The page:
Understanding media spin: a health tech perspective

It’s funny how from a young age we pick up the things that we hear, and repeat them as the norm, even if they are fictitious. Whilst there are so-called blue variations of violets, the blue is really just a darker shade of violet.  Sorry to burst the bubble of all who love poems, but this leads me to the topic of perspective…

Seemingly, in healthcare, mainstream media takes the place of Sir Edmund Spenser – writer of the original ‘Roses’ poem. They take a perspective –something close to the truth, and spin it in a catchy and negative way. A way in which people repeat, until there is a new flavour of the month. Sometimes negative press is warranted, read: Mid Staffs. This example is the combination of many closely relating perspectives, indicating a larger unforgiveable problem. However in the majority of cases, an article sources another article, which paraphrases another…

If you follow the breadcrumbs back to a pivotal statistic quoted, in many articles the context has changed entirely, or scaremongering tactics come into play based on one person’s perspective. I think the public forgets that large media houses are businesses: they operate with the intention of garnering the largest readership, because those numbers equate to advertising revenue. This is the be-all and end-all.

Headlines such as “cover-up at horror hospitals”, or “NHS in death surge probe” are nothing more than attention-grabbing tactics from the company that redefines the term scaremongering: News Corp UK Ltd. Granted, both of these headlines are features in their paper, The Sun, but I have chosen these examples intentionally, given that the National Readership Survey ranks this as the most read national daily in the UK.

It pains me to see the outreach that these headlines have. These two works total 15 and 19 lines respectively – tailored to today’s skim-reader. Joe average will read the headline word for word, and skim the rest. No room for looking at either side of any argument, no time to examine opposing sides of any situation. Articles often cite a single source, who (although they may be speaking the upmost truth) is only offering their perspective; a single take on a complex situation. The media is an efficient platform; the loud minority are keenly offered a microphone in the hope that they can create a new stink around the NHS, to tide the paper over until the next ‘big scoop’. It seems mad that in an era of tightening budgets and lay-offs, bad press lead the NHS to spend money fighting fire; doubling the size of a media relations team and worrying about the public’s opinions rather than saving their lives…

That said, one individual’s perspective is equally as valid as yours or my own. I have only ever had positive interactions with the NHS on a personal level, though. Emergency response has been a hot topic lately (and in some cases with good cause), however it has never let me down, or anybody in my family that I am aware of. I have thankfully never directly been witness to a life-threatening mistake at the hands of the NHS, which is apparently so common.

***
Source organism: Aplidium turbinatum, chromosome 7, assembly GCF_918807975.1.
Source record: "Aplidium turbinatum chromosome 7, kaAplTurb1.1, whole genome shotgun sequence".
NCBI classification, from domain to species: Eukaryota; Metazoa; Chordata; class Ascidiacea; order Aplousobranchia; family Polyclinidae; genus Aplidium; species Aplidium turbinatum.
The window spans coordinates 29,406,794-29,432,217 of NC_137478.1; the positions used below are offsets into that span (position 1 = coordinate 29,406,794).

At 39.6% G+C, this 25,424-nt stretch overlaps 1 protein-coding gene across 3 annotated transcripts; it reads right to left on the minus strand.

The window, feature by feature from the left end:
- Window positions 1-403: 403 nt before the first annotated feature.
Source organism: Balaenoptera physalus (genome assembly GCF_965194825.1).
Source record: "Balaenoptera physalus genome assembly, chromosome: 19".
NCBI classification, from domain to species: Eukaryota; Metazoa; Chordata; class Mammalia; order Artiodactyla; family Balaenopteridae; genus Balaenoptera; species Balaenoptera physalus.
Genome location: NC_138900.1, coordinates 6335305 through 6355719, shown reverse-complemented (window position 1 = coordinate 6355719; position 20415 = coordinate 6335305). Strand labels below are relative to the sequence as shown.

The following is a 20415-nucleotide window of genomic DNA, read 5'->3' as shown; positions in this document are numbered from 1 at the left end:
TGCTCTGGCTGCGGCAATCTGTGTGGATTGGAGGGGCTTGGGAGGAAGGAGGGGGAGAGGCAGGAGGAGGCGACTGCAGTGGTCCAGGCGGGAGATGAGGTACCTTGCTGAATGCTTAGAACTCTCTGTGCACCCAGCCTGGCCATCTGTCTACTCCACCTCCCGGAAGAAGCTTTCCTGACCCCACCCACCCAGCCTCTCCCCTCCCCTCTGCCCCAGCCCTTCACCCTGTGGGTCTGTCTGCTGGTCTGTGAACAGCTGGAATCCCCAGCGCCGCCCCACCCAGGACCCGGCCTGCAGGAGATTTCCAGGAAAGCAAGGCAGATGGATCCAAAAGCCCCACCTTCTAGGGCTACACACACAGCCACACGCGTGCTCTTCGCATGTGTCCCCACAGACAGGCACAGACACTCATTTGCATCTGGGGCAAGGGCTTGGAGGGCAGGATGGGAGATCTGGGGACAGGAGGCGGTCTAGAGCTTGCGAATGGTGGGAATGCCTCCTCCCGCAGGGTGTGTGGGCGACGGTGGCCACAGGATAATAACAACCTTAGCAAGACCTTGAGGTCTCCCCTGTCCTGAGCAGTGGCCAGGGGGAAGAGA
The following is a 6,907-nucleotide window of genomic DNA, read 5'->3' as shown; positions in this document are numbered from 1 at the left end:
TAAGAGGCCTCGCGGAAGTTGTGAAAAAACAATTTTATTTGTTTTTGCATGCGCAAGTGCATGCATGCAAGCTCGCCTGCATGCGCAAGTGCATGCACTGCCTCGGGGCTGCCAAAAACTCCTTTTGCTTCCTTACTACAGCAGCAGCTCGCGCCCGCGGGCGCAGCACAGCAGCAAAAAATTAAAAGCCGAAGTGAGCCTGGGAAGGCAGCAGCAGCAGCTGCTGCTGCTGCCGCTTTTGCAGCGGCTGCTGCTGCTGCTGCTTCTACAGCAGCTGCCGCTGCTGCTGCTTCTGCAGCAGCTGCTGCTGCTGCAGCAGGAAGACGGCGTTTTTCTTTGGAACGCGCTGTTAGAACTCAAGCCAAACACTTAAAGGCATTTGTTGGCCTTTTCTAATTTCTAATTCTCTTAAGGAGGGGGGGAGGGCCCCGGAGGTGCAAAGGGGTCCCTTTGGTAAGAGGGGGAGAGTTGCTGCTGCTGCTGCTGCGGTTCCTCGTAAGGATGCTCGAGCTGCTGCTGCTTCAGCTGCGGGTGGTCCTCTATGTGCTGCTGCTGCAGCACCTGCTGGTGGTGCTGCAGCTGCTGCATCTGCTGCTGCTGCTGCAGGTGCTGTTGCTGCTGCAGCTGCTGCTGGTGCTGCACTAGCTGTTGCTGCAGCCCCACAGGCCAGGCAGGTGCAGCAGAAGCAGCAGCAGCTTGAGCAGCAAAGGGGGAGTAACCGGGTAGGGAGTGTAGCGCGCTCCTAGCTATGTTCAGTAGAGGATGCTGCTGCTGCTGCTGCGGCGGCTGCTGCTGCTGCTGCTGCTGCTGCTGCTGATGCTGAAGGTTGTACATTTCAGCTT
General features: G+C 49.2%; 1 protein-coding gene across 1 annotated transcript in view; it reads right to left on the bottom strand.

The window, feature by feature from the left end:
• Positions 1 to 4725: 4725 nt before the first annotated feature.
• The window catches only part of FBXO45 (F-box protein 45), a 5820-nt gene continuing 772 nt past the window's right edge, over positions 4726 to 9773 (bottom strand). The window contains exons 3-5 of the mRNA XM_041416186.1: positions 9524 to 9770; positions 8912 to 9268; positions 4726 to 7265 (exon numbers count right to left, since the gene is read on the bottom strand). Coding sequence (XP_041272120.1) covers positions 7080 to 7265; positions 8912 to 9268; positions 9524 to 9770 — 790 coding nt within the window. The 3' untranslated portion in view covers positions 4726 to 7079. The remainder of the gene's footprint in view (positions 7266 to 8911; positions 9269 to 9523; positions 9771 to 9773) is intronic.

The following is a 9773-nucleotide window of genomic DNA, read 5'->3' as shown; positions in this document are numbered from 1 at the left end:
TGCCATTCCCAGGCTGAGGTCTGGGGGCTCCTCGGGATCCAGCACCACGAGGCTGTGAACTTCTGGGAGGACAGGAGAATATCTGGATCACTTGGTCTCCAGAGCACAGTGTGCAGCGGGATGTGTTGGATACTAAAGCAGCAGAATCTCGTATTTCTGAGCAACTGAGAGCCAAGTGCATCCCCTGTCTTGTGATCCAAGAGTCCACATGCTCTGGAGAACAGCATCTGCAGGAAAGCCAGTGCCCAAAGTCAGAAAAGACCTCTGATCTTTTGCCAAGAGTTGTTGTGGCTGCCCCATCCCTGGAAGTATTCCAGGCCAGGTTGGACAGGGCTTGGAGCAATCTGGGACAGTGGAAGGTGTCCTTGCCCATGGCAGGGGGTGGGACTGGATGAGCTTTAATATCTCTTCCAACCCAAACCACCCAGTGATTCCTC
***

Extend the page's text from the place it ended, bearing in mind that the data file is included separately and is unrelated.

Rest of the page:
Of course, any mistake needs to be followed up – with action being taken if required. But we forget that when the stakes are so high, that’s all it takes – a mistake. The NHS workforce census revealed that the milestone of 1.4 million employees had been crossed in 2010. With a number that large, anyone can admit that even with the best training and highest quality equipment, mistakes will surely happen when delivering care, solely based on the numbers. From my perspective, a mistake affecting a loved one would be unforgiveable, but looking at the wider picture; trying to be unaffected by perspective, it would certainly be called an anomaly.

I put my trousers on the wrong way round this morning, and I’ll tell you something: if 1.4 million clones of my blundering self made up the NHS employee base, we’d all be a lot worse off. In fact, I find it a miracle that with such a wide margin for error, staff are able to work in a pressured environment to save the vast majority of lives and deliver exceptional care.

A first hand perspective I have become intimately acquainted with would be my grandmother. She recently fell, completely shattering her ankle, and required emergency response, then surgical care, then clinical care, and later, social care. Given this example wasn’t a life threatening condition, if care was administered fairly swiftly, but at every stage up to a carer travelling to assess her home and executing living adjustments during her recovery, the NHS proved to be a well oiled machine that supported her through to an independent rehabilitation.

Just after the NHS’ 65th birthday, it’s hard to remember that when we read the minority up in arms about the latest NHS blunder, they are just that – the minority: The extenuating circumstances on what is for the most part, an otherwise clean slate of care. The NHS has come a long way and as of this past April, still has a long way left to go… but you won’t read any headlines or articles about my grandmother’s successful recovery for sure. After all, good news is no news.

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